Jack CaoJack Cao is a doctoral candidate in social psychology at Harvard University. His research examines how social inequalities shape and are influenced by people's implicit beliefs about group characteristics. He considers the underlying cognitive mechanisms that perpetuate bias, as well as potential avenues for changing such entrenched habits. To answer these questions, he conducts large-scale behavioral experiments in implicit social cognition using Bayesian computational modeling. His work has been funded by a National Science Foundation Graduate Research Fellowship, and he is a doctoral fellow in the Inequality & Social Policy program at the Malcolm Wiener Center for Social Policy through the Harvard Kennedy School. Before graduate study at Harvard, he served as an instructor with Teach for America in New Orleans, LA. At this workshop, he presented a manuscript titled "Bayesian Judgments but Egalitarian Preferences" on the use of group averages to make judgments about specific individuals, raising concerns about the psychological dimensions of fair treatment.

Abigail Cooper
Department of History, Brandeis University
April 13

Abigail CooperAbigail Cooper is an assistant professor of history at Brandeis University. She specializes in the American Civil War and its aftermath, in particular on black refugee or "contraband camps." Her work considers the role of ritual and religious revival in understanding the experience of emancipation. This historical research focuses on interactions across racial and regional backgrounds and asks what relevance these narratives hold for contemporary discussions of black freedom. She has received fellowship support from the Boston Athenaeum, the Massachusetts Historical Society, and the American Antiquarian Society, as well as a postdoctoral position at Yale University. Before attending the University of Pennsylvania for graduate study in American history, she was involved in theatre arts education in Mississippi and New York. To learn more about her scholarship, visit her Brandeis faculty page. At this workshop, she shared a draft of her most recent project on nineteenth-century refugee camps.

Christina Simko
Department of Anthropology and Sociology, Williams College
April 17 (Note Different Location: Gerstenzang 124)

Christina SimkoChristina E. Simko is an assistant professor of sociology who teaches and conducts research at Williams College. She explores the historical and contemporary sociology of collective memory and social trauma through the lens of cultural meaning-making. Her work has appeared in the American Sociological Review, and in 2015 she published with Oxford University Press a book titled The Politics of Consolation: Memory and the Meaning of September 11, which was given an honorable mention for the Mary Douglas Prize for Best Book in the Sociology of Culture by the American Sociological Association. In addition to her original scholarship, she teaches courses on social theory, memory, and American social drama. At this workshop, she presented a draft titled "Oprah and the Politics of Consolation," which considers recent social and political events through the perspective of collective trauma, symbolic figures, and national institutions. To learn more about her teaching and scholarship, visit her faculty website.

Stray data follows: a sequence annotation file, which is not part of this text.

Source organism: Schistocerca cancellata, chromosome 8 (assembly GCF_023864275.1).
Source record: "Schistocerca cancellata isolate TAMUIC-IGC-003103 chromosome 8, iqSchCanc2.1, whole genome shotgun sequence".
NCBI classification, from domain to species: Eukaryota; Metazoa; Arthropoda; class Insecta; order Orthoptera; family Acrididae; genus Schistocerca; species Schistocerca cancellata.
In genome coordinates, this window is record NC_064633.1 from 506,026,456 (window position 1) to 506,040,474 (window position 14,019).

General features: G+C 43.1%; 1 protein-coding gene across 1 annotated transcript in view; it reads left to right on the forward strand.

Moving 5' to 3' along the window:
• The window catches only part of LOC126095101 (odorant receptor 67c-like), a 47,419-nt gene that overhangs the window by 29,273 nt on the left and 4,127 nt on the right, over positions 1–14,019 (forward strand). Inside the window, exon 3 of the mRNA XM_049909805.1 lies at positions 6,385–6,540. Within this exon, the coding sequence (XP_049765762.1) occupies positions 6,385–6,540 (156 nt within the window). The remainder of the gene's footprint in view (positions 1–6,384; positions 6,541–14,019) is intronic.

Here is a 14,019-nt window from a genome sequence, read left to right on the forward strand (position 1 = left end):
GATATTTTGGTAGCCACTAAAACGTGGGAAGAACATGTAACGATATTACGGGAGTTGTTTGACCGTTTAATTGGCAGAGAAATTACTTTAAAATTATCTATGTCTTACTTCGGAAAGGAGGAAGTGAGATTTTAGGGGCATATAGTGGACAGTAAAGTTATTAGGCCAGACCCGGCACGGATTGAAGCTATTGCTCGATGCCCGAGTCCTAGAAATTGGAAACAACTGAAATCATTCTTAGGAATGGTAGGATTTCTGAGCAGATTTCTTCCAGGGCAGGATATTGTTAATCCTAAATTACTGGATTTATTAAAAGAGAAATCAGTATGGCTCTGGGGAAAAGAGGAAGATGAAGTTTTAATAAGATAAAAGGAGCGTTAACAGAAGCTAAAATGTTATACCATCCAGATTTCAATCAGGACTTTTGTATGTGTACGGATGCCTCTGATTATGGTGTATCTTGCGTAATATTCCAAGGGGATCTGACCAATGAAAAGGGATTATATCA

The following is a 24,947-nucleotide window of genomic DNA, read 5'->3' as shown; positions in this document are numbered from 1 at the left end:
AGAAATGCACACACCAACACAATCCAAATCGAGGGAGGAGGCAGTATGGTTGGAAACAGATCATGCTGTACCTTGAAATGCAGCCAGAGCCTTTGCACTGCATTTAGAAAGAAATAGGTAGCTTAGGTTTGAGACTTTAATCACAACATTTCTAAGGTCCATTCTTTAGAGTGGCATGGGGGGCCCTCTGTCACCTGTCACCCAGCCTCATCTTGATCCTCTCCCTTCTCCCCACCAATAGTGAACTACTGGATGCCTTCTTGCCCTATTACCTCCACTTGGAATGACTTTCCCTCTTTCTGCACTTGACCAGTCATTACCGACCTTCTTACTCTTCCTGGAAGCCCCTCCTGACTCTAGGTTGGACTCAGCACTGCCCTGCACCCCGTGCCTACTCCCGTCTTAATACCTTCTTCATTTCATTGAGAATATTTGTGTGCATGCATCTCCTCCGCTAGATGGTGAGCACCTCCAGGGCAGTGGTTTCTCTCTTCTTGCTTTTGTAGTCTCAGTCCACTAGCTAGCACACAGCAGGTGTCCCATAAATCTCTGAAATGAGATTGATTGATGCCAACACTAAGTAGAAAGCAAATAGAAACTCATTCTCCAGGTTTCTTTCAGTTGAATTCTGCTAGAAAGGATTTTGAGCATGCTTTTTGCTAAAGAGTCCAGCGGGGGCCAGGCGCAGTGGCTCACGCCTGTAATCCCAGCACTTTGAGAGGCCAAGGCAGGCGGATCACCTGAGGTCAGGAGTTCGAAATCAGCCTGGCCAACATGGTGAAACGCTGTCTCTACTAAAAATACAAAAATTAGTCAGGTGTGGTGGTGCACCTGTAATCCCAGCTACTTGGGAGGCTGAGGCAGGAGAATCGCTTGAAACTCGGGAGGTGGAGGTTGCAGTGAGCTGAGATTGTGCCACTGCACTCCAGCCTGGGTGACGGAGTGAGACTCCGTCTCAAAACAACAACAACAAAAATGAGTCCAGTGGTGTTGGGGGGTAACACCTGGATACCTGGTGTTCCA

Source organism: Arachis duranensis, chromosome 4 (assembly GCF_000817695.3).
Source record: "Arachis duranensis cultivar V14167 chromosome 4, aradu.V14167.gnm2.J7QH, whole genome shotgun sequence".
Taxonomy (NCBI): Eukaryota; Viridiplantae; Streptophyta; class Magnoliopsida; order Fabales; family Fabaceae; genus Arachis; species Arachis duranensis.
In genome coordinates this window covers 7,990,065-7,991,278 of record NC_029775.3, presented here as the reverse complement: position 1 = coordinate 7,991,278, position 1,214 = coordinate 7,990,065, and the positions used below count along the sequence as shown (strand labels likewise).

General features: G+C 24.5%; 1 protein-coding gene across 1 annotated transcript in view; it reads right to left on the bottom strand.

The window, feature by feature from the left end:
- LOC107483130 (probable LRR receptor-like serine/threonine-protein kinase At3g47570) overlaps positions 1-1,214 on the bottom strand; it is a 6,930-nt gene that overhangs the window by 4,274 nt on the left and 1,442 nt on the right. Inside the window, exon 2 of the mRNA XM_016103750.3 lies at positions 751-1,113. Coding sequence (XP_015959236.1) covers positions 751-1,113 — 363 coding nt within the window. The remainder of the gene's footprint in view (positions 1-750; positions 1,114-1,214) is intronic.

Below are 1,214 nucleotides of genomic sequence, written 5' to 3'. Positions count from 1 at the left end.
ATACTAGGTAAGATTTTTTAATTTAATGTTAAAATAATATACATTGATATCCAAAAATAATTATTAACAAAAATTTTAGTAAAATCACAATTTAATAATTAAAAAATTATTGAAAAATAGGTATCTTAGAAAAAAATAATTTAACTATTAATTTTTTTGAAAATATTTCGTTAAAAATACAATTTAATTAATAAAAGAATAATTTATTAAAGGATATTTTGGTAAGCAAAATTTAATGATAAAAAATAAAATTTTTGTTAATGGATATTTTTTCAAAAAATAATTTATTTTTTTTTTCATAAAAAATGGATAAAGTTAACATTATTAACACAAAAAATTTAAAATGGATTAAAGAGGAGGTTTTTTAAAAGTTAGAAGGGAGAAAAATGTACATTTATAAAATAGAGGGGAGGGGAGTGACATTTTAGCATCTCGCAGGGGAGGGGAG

Anita Hannig
Department of Anthropology, Brandeis University
April 25

Anita HannigAnita Hannig is an assistant professor of anthropology at Brandeis University and is affiliated with the programs in women's, gender, and sexuality studies and health: science, society, and policy (HSSP). She conducts ethnographic research on medicine and cultural ideology in East Africa and North America. Her first project explored the social, aesthetic, and bodily effects of responses to obstetric fistula at an Ethiopian treatment center. She published material from this fieldwork in the Journal of Religion in Africa and American Anthropologist, as well as a monograph published through the University of Chicago Press titled Beyond Surgery: Injury, Healing, and Religion at an Ethiopian Hospital. Her current project is concerned with how patients and caregivers across the United States are navigating the public debate over medical aid-in-dying and challenging culturally-embedded ideas about life and death. At this workshop, she shared a manuscript from this project titled "Author(iz)ing Death: Medical Aid-in-Dying and the Morality of Suicide." To learn more about her ongoing research and her efforts to bring anthropology to new publics, visit her website.